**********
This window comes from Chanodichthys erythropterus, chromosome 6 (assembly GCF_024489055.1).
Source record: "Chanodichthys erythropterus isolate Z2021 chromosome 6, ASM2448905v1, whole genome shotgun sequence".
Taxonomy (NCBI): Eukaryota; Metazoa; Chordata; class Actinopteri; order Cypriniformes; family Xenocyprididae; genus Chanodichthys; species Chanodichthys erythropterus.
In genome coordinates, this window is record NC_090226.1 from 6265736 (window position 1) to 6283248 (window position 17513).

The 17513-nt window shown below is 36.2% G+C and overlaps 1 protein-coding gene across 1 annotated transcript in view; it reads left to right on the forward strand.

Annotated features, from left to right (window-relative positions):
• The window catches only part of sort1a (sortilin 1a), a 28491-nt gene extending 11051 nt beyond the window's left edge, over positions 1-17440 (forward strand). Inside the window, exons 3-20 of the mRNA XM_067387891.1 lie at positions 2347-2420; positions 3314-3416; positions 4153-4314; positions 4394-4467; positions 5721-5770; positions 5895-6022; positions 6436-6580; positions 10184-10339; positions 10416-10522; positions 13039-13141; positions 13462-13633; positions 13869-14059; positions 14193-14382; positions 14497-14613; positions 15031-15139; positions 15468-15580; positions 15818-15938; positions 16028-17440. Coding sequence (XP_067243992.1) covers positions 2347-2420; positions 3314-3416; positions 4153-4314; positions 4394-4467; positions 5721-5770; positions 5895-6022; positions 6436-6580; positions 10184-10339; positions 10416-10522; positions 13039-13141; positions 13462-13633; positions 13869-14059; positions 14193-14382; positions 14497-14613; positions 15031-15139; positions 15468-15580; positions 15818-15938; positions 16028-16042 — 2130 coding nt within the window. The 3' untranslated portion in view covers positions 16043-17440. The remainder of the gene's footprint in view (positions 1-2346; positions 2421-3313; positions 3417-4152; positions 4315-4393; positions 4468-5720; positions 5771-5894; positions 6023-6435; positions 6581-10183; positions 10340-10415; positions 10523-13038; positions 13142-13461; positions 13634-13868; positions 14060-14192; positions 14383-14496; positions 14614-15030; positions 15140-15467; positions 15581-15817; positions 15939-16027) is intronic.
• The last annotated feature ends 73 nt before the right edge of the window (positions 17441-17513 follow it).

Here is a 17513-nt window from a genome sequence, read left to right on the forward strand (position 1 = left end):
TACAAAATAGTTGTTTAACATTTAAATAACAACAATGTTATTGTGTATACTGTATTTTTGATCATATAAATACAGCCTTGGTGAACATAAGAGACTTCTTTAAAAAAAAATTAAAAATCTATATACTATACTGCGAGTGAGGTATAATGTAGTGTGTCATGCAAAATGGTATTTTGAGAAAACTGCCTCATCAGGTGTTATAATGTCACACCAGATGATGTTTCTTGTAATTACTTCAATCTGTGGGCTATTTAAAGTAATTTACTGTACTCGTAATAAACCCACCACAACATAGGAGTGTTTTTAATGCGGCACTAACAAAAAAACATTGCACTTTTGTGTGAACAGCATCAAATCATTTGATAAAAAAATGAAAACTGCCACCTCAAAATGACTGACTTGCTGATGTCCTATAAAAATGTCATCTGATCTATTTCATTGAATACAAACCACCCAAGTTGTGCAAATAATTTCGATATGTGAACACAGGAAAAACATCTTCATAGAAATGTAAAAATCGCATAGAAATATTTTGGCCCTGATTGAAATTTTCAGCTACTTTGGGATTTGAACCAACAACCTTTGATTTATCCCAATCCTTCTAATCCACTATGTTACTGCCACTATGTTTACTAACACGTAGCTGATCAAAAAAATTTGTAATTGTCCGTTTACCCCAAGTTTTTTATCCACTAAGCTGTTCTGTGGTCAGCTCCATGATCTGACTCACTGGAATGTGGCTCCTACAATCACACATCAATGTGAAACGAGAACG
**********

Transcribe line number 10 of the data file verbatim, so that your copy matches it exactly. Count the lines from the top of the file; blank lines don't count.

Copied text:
TACAAAATAGTTGTTTAACATTTAAATAACAACAATGTTATTGTGTATACTGTATTTTTGATCATATAAATACAGCCTTGGTGAACATAAGAGACTTCTTTAAAAAAAAATTAAAAATCTATATACTATACTGCGAGTGAGGTATAATGTAGTGTGTCATGCAAAATGGTATTTTGAGAAAACTGCCTCATCAGGTGTTATAATGTCACACCAGATGATGTTTCTTGTAATTACTTCAATCTGTGGGCTATTTAAAGTAATTTACTGTACTCGTAATAAACCCACCACAACATAGGAGTGTTTTTAATGCGGCACTAACAAAAAAACATTGCACTTTTGTGTGAACAGCATCAAATCATTTGATAAAAAAATGAAAACTGCCACCTCAAAATGACTGACTTGCTGATGTCCTATAAAAATGTCATCTGATCTATTTCATTGAATACAAACCACCCAAGTTGTGCAAATAATTTCGATATGTGAACACAGGAAAAACATCTTCATAGAAATGTAAAAATCGCATAGAAATATTTTGGCCCTGATTGAAATTTTCAGCTACTTTGGGATTTGAACCAACAACCTTTGATTTATCCCAATCCTTCTAATCCACTATGTTACTGCCACTATGTTTACTAACACGTAGCTGATCAAAAAAATTTGTAATTGTCCGTTTACCCCAAGTTTTTTATCCACTAAGCTGTTCTGTGGTCAGCTCCATGATCTGACTCACTGGAATGTGGCTCCTACAATCACACATCAATGTGAAACGAGAACG